Why Your Car Sputters When Starting But Then Runs Fine


Car engine problems are pretty mysterious and hard to understand if you’re not used to them. For example, why would a car sputter when you start it yet run fine after a few moments? This guide will help you understand the answers to that question.

An engine will sputter when the air/fuel mixture isn’t combusting completely in its chambers. That can happen due to a weak car battery, dirty or faulty sensors, or a bad fuel pump. The same can also occur when the ignition switch malfunctions or any of the car’s filters are clogged.

Like many other car problems, engine sputtering is best resolved quickly before it gets worse. So, this guide will help you understand how serious car sputtering is, why it happens, and how you can fix it quickly.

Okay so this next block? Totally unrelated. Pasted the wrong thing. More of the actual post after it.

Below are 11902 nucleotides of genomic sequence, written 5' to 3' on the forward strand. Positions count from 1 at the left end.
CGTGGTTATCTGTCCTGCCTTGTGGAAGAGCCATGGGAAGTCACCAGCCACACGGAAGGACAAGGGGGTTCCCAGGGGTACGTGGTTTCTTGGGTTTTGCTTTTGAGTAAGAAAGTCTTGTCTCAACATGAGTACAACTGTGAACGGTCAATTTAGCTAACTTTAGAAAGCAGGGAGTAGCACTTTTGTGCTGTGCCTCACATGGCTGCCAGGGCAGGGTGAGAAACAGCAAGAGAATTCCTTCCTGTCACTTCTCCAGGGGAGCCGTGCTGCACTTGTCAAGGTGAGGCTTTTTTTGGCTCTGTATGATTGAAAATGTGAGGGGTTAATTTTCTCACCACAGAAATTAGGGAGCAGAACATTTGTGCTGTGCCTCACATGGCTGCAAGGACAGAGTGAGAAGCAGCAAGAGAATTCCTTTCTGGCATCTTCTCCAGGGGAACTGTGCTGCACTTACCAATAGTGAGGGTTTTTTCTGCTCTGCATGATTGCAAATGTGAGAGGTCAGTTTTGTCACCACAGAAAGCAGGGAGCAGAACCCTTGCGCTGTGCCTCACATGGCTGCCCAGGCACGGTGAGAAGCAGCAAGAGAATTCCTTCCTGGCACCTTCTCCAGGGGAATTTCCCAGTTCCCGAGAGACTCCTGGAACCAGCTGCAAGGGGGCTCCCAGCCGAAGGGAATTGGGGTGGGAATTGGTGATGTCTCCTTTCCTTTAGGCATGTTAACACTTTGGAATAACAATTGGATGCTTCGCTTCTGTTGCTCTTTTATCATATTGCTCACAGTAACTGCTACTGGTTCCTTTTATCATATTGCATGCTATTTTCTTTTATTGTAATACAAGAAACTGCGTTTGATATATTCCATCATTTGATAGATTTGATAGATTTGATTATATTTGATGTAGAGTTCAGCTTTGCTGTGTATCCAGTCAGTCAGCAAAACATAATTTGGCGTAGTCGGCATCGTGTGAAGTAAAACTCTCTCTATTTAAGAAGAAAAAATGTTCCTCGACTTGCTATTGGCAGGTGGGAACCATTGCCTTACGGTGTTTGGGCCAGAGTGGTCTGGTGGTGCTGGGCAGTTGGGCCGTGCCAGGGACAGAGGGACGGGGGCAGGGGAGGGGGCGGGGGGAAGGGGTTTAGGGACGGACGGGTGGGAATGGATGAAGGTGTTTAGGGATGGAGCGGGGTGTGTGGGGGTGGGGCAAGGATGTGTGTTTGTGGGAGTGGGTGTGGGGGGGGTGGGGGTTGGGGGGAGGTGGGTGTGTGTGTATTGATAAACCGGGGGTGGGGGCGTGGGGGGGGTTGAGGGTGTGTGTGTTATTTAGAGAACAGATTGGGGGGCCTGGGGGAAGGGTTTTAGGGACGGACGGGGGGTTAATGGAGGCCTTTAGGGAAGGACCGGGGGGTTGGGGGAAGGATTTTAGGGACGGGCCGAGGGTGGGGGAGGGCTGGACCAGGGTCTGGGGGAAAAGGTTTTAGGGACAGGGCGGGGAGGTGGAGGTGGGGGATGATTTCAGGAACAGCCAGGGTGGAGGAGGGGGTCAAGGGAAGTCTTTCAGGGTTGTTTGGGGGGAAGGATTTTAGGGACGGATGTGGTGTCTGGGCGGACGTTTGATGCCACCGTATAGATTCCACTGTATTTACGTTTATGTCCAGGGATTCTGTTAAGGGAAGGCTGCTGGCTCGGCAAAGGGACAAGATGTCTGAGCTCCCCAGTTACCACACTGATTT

Is Car Sputtering Serious?

Engine sputtering happens when combustion isn’t happening correctly inside its chambers. 

The sputtering by itself isn’t serious, so there’s no need to panic if your car suddenly does it. That’s especially true if the sputtering only happens as a one-off occurrence when starting your car. 

However, continuous sputtering is a clear symptom of an underlying problem that you should not ignore. While the sputtering might not be serious, the underlying problem will become a significant issue if you don’t sort it out quickly.

Remember: always resolve car problems while they are minor. Ignoring them will lead to more significant and more expensive repairs later.